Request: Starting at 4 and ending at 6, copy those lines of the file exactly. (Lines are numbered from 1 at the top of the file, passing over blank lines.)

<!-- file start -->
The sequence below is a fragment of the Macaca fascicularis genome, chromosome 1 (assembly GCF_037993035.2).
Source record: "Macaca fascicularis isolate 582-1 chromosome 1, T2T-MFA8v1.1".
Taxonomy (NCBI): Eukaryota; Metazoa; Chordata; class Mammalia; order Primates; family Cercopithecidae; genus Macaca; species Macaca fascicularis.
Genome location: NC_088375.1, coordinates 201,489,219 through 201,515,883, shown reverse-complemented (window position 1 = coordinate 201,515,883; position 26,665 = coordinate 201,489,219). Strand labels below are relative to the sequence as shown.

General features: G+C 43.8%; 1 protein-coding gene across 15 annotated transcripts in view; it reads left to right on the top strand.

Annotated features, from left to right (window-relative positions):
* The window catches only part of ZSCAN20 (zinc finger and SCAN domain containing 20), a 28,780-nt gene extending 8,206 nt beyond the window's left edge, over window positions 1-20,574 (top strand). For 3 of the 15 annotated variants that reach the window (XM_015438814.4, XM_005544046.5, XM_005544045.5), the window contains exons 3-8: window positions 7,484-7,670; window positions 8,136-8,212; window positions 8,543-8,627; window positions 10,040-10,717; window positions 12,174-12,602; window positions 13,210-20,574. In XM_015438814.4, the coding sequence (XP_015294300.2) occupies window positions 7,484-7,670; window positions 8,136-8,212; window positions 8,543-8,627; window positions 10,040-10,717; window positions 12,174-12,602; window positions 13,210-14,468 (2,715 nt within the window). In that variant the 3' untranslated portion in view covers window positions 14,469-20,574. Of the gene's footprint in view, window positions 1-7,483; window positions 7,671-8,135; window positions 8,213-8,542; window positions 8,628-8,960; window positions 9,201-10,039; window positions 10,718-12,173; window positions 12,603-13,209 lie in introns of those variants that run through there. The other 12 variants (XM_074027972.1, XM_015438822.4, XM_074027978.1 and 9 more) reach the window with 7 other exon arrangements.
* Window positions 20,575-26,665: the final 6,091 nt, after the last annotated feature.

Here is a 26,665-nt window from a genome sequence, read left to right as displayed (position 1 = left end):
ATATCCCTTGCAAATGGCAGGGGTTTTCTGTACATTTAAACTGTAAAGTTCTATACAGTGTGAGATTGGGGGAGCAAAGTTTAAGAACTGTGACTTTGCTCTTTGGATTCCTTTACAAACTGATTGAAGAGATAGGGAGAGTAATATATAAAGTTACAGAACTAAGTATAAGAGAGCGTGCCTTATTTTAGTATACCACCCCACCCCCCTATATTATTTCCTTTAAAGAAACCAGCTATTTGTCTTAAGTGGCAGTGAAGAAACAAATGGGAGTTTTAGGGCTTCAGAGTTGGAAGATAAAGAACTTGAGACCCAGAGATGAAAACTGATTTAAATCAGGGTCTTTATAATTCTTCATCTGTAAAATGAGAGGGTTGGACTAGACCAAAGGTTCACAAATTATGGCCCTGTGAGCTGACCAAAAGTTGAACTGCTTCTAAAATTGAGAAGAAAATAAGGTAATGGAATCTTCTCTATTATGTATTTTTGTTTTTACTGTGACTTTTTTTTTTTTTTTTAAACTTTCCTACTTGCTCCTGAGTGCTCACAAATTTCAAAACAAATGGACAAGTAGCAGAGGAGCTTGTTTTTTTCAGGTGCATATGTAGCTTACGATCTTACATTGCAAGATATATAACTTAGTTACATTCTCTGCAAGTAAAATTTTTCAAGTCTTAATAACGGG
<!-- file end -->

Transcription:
Genome location: NC_088375.1, coordinates 201,489,219 through 201,515,883, shown reverse-complemented (window position 1 = coordinate 201,515,883; position 26,665 = coordinate 201,489,219). Strand labels below are relative to the sequence as shown.

General features: G+C 43.8%; 1 protein-coding gene across 15 annotated transcripts in view; it reads left to right on the top strand.

Annotated features, from left to right (window-relative positions):